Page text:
Then there’s the rest.  Manager Joe Maddon has said he will use a “closer-by-committee” until someone steps up.  I never see this as a bad thing as I think situational closing is actually the best way to handle the position.

Peralta and Farnsworth will be joined by Howell who is a very effective lefty when healthy.  Andy Sonnanstine should also hold down a spot, possibly as a swingman.

Then there are a couple players that I think are primed to become elite relievers.  The first is Jake McGee.

McGee is a 24-year-old left-hander who has an electric fastball and a decent slider.  His inability to develop secondary pitches has all but ended his run as a starter, but his absolute dominance at times leads me to think that he’ll be an elite-level reliever in the majors very soon.

After a call-up to AAA around the middle of last season, McGee transitioned from a starter to a reliever and that’s when he started to show real promise.  In 11 games, McGee posted a 0.52 ERA with 27 Ks in 17.1 innings of work.  He also walked only three batters and allowed just nine hits.

He earned a September call-up to the big club where he allowed just one earned run over five innings of work, striking out six.  Even as a starter at lower levels, McGee posted surreal strike out numbers and showed decent command.  I fully expect him to step in and dominate at the major league level and perhaps even close out games regularly.

Mike Ekstrom posted a 2.79 ERA and 3.72 FIP at AAA in 39 games last season and also looked solid at the major-league level in 15 games, while Adam Russell and Cesar Ramos (both acquired from the Padres in the Jason Bartlett trade) could also be very good at the major-league level.

The team then has Rob Delaney, who was claimed off waivers from the Twins, and non-roster invites R.J. Swindle, Jonah Bayliss, Cory Wade and everybody’s favourite former Jay and part-time author Dirk Hayhurst.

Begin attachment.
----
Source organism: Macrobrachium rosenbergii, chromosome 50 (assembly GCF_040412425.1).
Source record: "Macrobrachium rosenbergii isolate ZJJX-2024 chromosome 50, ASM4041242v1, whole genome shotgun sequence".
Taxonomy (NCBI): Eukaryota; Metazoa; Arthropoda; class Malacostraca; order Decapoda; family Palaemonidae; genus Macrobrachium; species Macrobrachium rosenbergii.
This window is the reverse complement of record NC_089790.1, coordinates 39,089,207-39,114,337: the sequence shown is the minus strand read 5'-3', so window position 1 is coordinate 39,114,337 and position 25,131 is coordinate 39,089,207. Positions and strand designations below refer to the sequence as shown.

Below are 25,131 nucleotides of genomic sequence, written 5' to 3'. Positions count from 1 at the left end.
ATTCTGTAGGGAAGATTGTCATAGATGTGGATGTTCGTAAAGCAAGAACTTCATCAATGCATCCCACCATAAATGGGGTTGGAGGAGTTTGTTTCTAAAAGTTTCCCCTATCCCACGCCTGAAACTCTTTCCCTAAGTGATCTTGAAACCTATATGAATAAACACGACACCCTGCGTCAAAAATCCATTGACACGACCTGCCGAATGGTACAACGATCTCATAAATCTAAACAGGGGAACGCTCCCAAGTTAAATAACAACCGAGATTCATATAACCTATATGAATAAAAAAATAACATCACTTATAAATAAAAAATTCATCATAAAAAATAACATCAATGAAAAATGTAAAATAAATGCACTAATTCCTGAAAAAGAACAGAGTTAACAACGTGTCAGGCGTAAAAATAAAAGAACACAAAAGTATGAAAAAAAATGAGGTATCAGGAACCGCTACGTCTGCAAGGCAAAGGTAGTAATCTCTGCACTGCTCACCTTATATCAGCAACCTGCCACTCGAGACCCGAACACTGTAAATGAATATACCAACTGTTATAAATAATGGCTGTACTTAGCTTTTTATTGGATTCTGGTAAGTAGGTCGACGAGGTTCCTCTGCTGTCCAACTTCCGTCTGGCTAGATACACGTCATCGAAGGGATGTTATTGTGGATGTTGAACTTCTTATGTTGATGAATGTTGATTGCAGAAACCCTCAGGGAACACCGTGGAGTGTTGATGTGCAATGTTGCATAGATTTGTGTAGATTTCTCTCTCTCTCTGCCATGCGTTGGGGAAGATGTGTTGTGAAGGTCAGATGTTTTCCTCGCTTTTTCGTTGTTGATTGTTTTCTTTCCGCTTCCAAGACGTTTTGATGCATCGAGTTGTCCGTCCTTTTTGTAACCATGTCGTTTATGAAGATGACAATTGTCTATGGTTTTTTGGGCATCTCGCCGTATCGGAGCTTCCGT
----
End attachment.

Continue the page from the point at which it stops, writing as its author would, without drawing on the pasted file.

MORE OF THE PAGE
The sheer depth of major-league-capable arms tells me that the Rays will have little trouble adapting to their free agent losses.  Guys like Peralta, Ekstrom and McGee should be more than capable of replacing what left.

Who’ll play first base for the Rays in 2011?

As I did with the Red Sox yesterday, I charted out the Rays current roster today in preparation for my upcoming previews (which tentatively will start February 7th).

This, of course, coincided with the press conference introducing both Johnny Damon and Manny Ramirez as official members of the Rays, but I’m not here to talk about that; well, not mostly anyway.  We know that the Rays plan to use Manny as the DH and Damon in mostly a corner-outfield role, which will certainly yield hilarious results.  I do, for the record, love both signings as I think the two of them still have a lot left offensively and came so cheaply that I’m considering asking Rays GM Andrew Friedman to marry me on a count of his ability to run a baseball team.

But like I said, I’m not here to talk about that.

No, I want to talk about one area of concern for the Rays: First base.

The storyline this offseason for the Rays has been the departure of many key free agents.  Franchise staple Carl Crawford signed with division-rival Boston.  The franchise’s all-time home run leader Carlos Pena signed with the Cubs, and the bullpen was also gutted with the loss of closer Rafael Soriano and other relievers Joaquin Benoit, Dan Wheeler, Grant Balfour, Chad Qualls, Randy Choate, and Lance Cormier.

But as we will soon know in more detail thanks to Jonah Keri’s upcoming release The Extra 2%, the Rays are a franchise that is built to absorb these types of losses.  You see my friends, the Rays are built like an onion; when one layer is peeled away, there is a fresh new layer of young talent ready to step up and take their place.

Trading from strengths for prospects and building through the draft are the cornerstones of this system.  Friedman and his staff were at it once again this offseason, trading from their two positions of strength, shortstop and starting pitching, to maintain a system that is expected to graduate the team’s top two prospects in Desmond Jennings and Jeremy Hellickson.